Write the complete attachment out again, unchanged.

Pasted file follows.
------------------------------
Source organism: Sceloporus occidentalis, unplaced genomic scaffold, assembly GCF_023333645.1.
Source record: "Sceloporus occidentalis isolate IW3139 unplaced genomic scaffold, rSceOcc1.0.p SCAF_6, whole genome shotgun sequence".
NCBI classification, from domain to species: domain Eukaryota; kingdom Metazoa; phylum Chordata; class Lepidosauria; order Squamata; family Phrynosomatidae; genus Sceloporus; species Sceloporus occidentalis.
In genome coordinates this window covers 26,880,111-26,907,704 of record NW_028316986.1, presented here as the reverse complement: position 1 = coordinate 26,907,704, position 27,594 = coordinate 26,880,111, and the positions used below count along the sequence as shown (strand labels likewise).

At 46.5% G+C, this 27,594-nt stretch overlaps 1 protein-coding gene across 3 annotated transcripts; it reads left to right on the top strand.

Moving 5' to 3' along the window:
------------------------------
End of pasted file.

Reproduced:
Source organism: Sceloporus occidentalis, unplaced genomic scaffold, assembly GCF_023333645.1.
Source record: "Sceloporus occidentalis isolate IW3139 unplaced genomic scaffold, rSceOcc1.0.p SCAF_6, whole genome shotgun sequence".
NCBI classification, from domain to species: domain Eukaryota; kingdom Metazoa; phylum Chordata; class Lepidosauria; order Squamata; family Phrynosomatidae; genus Sceloporus; species Sceloporus occidentalis.
In genome coordinates this window covers 26,880,111-26,907,704 of record NW_028316986.1, presented here as the reverse complement: position 1 = coordinate 26,907,704, position 27,594 = coordinate 26,880,111, and the positions used below count along the sequence as shown (strand labels likewise).

At 46.5% G+C, this 27,594-nt stretch overlaps 1 protein-coding gene across 3 annotated transcripts; it reads left to right on the top strand.

Moving 5' to 3' along the window: